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ADSL gene

adenylosuccinate lyase

Normal Function

The ADSL gene provides instructions for making an enzyme called adenylosuccinate lyase. This enzyme performs two steps in the process that produces (synthesizes) purine nucleotides. These nucleotides are building blocks of DNA, its chemical cousin RNA, and molecules such as ATP that serve as energy sources in the cell. Adenylosuccinate lyase and other enzymes involved in purine synthesis form a group of proteins (a protein complex) called the purinosome. This complex comes together when there is a shortage of purines or when a large amount of purines is needed, such as during cell division. As part of this complex, adenylosuccinate lyase converts a molecule called succinylaminoimidazole carboxamide ribotide (SAICAR) to aminoimidazole carboxamide ribotide (AICAR) and converts succinyladenosine monophosphate (SAMP) to adenosine monophosphate (AMP).

Health Conditions Related to Genetic Changes

Adenylosuccinate lyase deficiency

More than 50 mutations in the ADSL gene have been found to cause adenylosuccinate lyase deficiency. This condition causes brain dysfunction (encephalopathy) that leads to delayed development of mental and motor skills (psychomotor delay), autistic behaviors that affect communication and social interaction, and seizures. Most of the mutations involved in this condition change single protein building blocks (amino acids) in the adenylosuccinate lyase enzyme. The altered enzymes have two to 20 percent of normal function, and studies suggest they are less able to form stable purinosomes.

A reduction of adenylosuccinate lyase function, possibly due to a shortage of purinosomes, leads to buildup of SAICAR and SAMP. These substances are converted through a different reaction to succinylaminoimidazole carboxamide riboside (SAICAr) and succinyladenosine (S-Ado). Detection of these substances in body fluids can help with diagnosis of adenylosuccinate lyase deficiency. Researchers believe that SAICAr and S-Ado are toxic; damage to brain tissue caused by one or both of these substances likely underlies the neurological problems that occur in adenylosuccinate lyase deficiency.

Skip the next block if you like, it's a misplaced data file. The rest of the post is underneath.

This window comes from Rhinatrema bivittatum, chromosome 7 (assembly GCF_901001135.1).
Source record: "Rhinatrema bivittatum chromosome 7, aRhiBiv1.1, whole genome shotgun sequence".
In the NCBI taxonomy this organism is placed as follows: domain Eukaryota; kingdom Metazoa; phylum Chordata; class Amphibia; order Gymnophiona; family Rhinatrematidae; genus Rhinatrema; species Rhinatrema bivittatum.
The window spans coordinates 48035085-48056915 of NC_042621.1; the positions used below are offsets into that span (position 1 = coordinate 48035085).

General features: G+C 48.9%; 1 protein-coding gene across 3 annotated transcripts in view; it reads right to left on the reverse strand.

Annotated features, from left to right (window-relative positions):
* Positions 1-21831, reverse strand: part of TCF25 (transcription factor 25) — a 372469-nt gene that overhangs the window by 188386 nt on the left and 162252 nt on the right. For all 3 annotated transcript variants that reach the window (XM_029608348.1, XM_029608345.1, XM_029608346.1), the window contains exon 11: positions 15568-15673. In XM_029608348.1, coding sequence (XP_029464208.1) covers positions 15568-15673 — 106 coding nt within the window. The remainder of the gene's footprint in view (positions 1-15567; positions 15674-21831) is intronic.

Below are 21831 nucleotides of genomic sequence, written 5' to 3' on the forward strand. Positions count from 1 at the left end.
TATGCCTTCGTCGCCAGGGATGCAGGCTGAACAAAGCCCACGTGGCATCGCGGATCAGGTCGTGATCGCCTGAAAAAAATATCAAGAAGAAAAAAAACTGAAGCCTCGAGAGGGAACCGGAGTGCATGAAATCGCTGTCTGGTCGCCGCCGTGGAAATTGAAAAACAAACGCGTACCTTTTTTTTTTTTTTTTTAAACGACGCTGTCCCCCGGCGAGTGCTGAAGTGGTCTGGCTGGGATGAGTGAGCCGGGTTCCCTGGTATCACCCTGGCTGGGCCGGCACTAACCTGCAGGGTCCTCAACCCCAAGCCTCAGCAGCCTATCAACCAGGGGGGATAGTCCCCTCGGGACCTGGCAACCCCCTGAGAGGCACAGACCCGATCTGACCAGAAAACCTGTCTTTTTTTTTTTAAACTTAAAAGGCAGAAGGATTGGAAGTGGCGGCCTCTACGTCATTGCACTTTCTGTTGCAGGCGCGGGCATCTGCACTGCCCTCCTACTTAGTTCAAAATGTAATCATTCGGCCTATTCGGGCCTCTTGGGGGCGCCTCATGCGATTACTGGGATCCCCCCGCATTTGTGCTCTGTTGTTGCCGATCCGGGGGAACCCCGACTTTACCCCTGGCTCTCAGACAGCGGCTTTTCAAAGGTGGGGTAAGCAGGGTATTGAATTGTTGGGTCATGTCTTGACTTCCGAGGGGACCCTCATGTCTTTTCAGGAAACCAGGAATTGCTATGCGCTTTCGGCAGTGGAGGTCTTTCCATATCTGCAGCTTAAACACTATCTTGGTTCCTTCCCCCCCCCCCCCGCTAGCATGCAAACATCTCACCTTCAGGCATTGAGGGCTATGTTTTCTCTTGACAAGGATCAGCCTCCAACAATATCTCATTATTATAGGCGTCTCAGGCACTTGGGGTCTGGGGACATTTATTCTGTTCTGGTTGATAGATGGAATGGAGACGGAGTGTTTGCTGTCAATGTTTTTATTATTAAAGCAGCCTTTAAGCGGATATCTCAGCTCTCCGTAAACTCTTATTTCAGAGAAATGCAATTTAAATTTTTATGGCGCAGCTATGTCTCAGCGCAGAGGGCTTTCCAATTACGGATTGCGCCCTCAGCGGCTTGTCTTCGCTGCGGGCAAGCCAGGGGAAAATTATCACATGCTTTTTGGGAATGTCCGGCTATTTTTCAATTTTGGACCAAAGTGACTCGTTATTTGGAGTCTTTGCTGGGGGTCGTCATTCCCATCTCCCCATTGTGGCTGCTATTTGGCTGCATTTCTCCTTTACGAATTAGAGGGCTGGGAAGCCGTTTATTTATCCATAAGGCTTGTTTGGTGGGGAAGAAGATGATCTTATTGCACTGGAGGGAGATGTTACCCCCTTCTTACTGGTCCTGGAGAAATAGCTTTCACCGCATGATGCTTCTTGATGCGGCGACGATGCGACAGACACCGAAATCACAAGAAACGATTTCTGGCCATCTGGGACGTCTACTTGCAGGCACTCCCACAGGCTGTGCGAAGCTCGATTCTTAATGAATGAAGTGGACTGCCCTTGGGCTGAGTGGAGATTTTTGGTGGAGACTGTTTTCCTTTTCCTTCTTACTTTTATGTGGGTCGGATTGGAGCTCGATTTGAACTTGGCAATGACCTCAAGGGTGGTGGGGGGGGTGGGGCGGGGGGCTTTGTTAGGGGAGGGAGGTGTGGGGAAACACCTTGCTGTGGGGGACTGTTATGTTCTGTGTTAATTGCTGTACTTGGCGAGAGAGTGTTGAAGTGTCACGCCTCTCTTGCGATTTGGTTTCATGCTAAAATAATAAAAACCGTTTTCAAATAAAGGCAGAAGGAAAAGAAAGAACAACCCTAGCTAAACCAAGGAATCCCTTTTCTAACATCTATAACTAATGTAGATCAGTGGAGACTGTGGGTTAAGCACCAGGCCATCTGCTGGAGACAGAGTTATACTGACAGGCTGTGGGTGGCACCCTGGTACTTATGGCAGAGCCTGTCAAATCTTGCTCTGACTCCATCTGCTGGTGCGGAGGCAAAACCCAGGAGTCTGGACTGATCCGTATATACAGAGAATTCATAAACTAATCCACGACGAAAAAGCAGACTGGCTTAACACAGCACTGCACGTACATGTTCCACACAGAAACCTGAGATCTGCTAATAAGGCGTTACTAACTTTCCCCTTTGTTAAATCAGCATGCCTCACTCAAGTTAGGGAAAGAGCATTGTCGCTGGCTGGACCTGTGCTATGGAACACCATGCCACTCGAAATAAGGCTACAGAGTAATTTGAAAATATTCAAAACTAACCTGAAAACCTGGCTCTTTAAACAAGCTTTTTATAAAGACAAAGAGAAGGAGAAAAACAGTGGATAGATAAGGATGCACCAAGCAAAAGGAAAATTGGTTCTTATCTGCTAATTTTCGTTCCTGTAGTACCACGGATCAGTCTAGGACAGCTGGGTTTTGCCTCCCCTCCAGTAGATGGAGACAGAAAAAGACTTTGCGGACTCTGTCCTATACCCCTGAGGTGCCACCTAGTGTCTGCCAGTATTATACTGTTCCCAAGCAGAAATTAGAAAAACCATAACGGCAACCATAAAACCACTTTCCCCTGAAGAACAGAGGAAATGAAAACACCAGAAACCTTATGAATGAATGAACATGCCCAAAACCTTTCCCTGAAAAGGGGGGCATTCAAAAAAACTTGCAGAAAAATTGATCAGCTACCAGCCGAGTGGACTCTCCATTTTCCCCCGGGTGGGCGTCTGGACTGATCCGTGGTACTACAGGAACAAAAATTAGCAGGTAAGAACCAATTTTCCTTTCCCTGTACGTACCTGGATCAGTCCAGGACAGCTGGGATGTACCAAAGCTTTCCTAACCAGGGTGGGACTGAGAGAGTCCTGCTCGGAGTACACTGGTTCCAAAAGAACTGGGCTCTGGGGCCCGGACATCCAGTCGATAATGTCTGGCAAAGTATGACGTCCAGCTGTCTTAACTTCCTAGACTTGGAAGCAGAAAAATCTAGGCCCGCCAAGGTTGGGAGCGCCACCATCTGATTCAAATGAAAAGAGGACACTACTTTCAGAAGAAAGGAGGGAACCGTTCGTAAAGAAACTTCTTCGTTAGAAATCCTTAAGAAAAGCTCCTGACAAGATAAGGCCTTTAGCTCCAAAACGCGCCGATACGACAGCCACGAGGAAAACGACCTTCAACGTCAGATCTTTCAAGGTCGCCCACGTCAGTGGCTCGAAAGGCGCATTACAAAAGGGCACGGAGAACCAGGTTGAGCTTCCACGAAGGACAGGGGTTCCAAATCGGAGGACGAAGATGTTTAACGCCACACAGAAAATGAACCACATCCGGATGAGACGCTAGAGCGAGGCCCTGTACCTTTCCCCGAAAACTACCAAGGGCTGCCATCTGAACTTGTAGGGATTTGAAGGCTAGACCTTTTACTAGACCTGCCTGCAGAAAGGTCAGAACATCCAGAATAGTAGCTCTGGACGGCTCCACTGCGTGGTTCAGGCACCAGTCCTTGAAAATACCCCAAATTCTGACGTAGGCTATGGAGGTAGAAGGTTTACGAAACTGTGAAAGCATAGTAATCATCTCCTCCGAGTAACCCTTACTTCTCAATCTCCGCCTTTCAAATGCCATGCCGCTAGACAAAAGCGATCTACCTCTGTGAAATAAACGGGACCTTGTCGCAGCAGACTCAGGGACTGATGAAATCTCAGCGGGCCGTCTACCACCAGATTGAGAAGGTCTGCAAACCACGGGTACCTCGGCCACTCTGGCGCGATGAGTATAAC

Studies suggest that the amount of SAICAr relative to S-Ado reflects the severity of adenylosuccinate lyase deficiency. Individuals with more SAICAr than S-Ado have more severe encephalopathy and psychomotor delay.

More About This Health Condition

Other Names for This Gene

  • adenylosuccinase
  • adenylosuccinate lyase isoform a
  • adenylosuccinate lyase isoform b
  • AMPS
  • ASL

Additional Information & Resources

Tests Listed in the Genetic Testing Registry

Scientific Articles on PubMed

Catalog of Genes and Diseases from OMIM

Gene and Variant Databases


  • Ariyananda Lde Z, Lee P, Antonopoulos C, Colman RF. Biochemical and biophysical analysis of five disease-associated human adenylosuccinate lyase mutants. Biochemistry. 2009 Jun 16;48(23):5291-302. doi: 10.1021/bi802321m. Citation on PubMed or Free article on PubMed Central
  • Baresova V, Skopova V, Sikora J, Patterson D, Sovova J, Zikanova M, Kmoch S. Mutations of ATIC and ADSL affect purinosome assembly in cultured skin fibroblasts from patients with AICA-ribosiduria and ADSL deficiency. Hum Mol Genet. 2012 Apr 1;21(7):1534-43. doi: 10.1093/hmg/ddr591. Epub 2011 Dec 16. Citation on PubMed
  • Ray SP, Deaton MK, Capodagli GC, Calkins LA, Sawle L, Ghosh K, Patterson D, Pegan SD. Structural and biochemical characterization of human adenylosuccinate lyase (ADSL) and the R303C ADSL deficiency-associated mutation. Biochemistry. 2012 Aug 21;51(33):6701-13. doi: 10.1021/bi300796y. Epub 2012 Aug 7. Citation on PubMed or Free article on PubMed Central
  • Zikanova M, Skopova V, Hnizda A, Krijt J, Kmoch S. Biochemical and structural analysis of 14 mutant adsl enzyme complexes and correlation to phenotypic heterogeneity of adenylosuccinate lyase deficiency. Hum Mutat. 2010 Apr;31(4):445-55. doi: 10.1002/humu.21212. Citation on PubMed

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